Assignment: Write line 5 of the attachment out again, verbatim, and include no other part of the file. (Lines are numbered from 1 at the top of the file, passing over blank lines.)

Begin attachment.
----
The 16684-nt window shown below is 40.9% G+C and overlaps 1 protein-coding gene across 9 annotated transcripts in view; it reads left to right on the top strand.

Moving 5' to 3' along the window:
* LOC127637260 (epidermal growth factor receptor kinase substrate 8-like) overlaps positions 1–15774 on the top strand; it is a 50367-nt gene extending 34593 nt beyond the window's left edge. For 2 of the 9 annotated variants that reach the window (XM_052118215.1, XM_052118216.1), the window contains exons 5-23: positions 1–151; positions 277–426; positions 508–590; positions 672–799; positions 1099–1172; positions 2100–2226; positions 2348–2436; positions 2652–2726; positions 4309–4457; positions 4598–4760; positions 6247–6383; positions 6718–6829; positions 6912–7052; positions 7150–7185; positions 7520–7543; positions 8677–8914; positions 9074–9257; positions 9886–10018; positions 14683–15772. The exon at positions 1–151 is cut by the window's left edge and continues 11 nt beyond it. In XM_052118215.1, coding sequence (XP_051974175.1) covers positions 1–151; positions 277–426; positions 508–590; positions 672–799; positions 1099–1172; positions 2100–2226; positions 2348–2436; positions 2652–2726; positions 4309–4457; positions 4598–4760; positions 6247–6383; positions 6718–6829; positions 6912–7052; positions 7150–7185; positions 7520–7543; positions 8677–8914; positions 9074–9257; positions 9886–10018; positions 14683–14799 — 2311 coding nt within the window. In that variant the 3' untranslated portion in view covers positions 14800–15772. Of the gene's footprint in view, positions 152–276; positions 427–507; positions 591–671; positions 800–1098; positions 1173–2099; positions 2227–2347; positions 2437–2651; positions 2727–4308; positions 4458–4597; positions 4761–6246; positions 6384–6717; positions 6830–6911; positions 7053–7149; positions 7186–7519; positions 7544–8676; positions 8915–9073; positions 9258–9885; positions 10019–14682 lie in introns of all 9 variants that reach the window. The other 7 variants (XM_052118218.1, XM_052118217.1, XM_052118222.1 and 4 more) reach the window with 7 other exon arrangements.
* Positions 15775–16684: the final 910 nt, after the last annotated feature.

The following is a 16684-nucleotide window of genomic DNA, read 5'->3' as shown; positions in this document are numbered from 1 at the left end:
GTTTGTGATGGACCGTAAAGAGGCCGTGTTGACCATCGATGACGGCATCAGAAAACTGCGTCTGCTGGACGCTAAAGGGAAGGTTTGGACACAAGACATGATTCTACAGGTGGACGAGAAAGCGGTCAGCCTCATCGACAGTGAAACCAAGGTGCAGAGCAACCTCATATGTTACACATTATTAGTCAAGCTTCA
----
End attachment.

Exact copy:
The following is a 16684-nucleotide window of genomic DNA, read 5'->3' as shown; positions in this document are numbered from 1 at the left end: